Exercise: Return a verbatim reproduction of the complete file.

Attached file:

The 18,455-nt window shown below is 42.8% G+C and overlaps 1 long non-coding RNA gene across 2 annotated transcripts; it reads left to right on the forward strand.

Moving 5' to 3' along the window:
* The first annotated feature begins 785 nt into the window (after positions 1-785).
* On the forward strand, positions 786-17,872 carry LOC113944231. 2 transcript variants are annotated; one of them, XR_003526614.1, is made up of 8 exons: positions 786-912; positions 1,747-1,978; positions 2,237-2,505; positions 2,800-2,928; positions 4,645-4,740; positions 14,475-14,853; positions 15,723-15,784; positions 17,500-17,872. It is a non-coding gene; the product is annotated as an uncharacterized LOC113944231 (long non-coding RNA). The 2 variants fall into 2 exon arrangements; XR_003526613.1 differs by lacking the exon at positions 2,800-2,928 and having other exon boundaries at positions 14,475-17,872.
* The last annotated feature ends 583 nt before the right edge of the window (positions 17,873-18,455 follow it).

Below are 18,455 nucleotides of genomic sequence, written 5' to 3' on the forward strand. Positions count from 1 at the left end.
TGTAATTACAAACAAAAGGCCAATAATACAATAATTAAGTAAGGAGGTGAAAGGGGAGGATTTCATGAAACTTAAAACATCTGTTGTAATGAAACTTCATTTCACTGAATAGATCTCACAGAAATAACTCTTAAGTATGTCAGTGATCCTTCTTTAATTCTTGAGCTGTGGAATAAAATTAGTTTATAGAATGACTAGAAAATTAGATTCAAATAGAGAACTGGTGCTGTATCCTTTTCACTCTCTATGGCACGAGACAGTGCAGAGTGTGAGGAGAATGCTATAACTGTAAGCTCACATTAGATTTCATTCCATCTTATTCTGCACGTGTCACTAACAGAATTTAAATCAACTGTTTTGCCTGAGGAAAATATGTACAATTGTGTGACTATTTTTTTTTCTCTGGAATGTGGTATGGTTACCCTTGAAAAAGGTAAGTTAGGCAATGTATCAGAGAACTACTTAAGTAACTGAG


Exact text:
The 18,455-nt window shown below is 42.8% G+C and overlaps 1 long non-coding RNA gene across 2 annotated transcripts; it reads left to right on the forward strand.

Moving 5' to 3' along the window:
* The first annotated feature begins 785 nt into the window (after positions 1-785).
* On the forward strand, positions 786-17,872 carry LOC113944231. 2 transcript variants are annotated; one of them, XR_003526614.1, is made up of 8 exons: positions 786-912; positions 1,747-1,978; positions 2,237-2,505; positions 2,800-2,928; positions 4,645-4,740; positions 14,475-14,853; positions 15,723-15,784; positions 17,500-17,872. It is a non-coding gene; the product is annotated as an uncharacterized LOC113944231 (long non-coding RNA). The 2 variants fall into 2 exon arrangements; XR_003526613.1 differs by lacking the exon at positions 2,800-2,928 and having other exon boundaries at positions 14,475-17,872.
* The last annotated feature ends 583 nt before the right edge of the window (positions 17,873-18,455 follow it).

Below are 18,455 nucleotides of genomic sequence, written 5' to 3' on the forward strand. Positions count from 1 at the left end.
TGTAATTACAAACAAAAGGCCAATAATACAATAATTAAGTAAGGAGGTGAAAGGGGAGGATTTCATGAAACTTAAAACATCTGTTGTAATGAAACTTCATTTCACTGAATAGATCTCACAGAAATAACTCTTAAGTATGTCAGTGATCCTTCTTTAATTCTTGAGCTGTGGAATAAAATTAGTTTATAGAATGACTAGAAAATTAGATTCAAATAGAGAACTGGTGCTGTATCCTTTTCACTCTCTATGGCACGAGACAGTGCAGAGTGTGAGGAGAATGCTATAACTGTAAGCTCACATTAGATTTCATTCCATCTTATTCTGCACGTGTCACTAACAGAATTTAAATCAACTGTTTTGCCTGAGGAAAATATGTACAATTGTGTGACTATTTTTTTTTCTCTGGAATGTGGTATGGTTACCCTTGAAAAAGGTAAGTTAGGCAATGTATCAGAGAACTACTTAAGTAACTGAG